Marketing is just a very frustrating long term educational effort with clueless clients. The other day I gave an estimate to a manufacturer for 20 images of their facilities.
Him-"how many do I get to pick from?". Me-"twenty". "No shit" he says "the other guy is going to shoot 700 (!) in half a day and let me pick 100". I say-"with all due respect, he doesn't know what he is doing. There are not anywhere close to 700 or even 100 good images of this building. He is talking snapshots. There are however about 20 good views that will show your facilities off really well and will make you website look really professional. It will take about a long day and the images will be perfect for your marketing purposes."
He picked the other guy.
please don't take it wrong it happens to all of us
I found a good way to address this. The sequence:
1. Acknowledge the fact "absolutely I can do that for you too and you pick the pictures you like
2. Define this approach "those are snapshots quick and easy and more profitable in the short term until I roughen my name"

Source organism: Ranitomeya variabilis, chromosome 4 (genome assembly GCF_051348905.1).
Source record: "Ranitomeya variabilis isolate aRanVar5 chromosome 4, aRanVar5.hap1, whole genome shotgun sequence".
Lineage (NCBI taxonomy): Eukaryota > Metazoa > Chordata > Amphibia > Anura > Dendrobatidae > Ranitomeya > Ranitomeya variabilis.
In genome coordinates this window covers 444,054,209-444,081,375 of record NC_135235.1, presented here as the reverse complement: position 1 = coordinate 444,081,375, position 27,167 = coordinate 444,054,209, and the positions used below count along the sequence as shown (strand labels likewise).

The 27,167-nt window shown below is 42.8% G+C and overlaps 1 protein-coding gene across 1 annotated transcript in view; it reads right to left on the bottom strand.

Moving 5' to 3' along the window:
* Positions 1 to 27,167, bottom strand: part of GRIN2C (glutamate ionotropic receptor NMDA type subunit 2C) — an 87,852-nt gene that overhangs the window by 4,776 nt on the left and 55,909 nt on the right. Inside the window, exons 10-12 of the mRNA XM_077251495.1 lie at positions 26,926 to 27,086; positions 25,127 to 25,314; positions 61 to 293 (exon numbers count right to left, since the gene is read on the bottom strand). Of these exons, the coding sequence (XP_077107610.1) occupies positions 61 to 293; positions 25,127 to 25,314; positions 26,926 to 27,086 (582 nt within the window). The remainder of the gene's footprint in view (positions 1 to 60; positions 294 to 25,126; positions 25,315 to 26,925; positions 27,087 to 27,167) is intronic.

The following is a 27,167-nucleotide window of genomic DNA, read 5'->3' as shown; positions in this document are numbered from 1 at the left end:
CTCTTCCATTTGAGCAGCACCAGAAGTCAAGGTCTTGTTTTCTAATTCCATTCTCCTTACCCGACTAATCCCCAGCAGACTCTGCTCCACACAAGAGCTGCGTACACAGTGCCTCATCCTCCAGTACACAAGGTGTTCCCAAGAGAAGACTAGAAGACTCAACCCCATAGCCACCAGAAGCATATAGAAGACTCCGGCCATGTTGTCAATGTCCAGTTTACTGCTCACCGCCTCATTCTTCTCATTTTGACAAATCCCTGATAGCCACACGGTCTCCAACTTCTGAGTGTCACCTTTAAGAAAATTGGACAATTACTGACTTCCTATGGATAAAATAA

3. Identify the weakness "quick snap shots come with no attention to detail and the space is never arranged or shot with the most ideal light/time of the day"
4. Show proof/samples "here is a space that was snapshot and a space that was rearranged and photographed professionally" Ashley has a wealth of those
5. Make a stance "so you see why now I don't do this kind of work it's not good for me in the long run and never good for the client, period"
The key to success is to be confident and give the client a sense that you would never weaver on your position but yet respect his decision whatever it is. It works most of the time from my experience.
Back to the main question, international hotels are really not a problem is this regard, they understand this and in fact require it. I am just looking wording to make it official in my pricing chart and to have it handy when a clueless local sales and marketing director objects.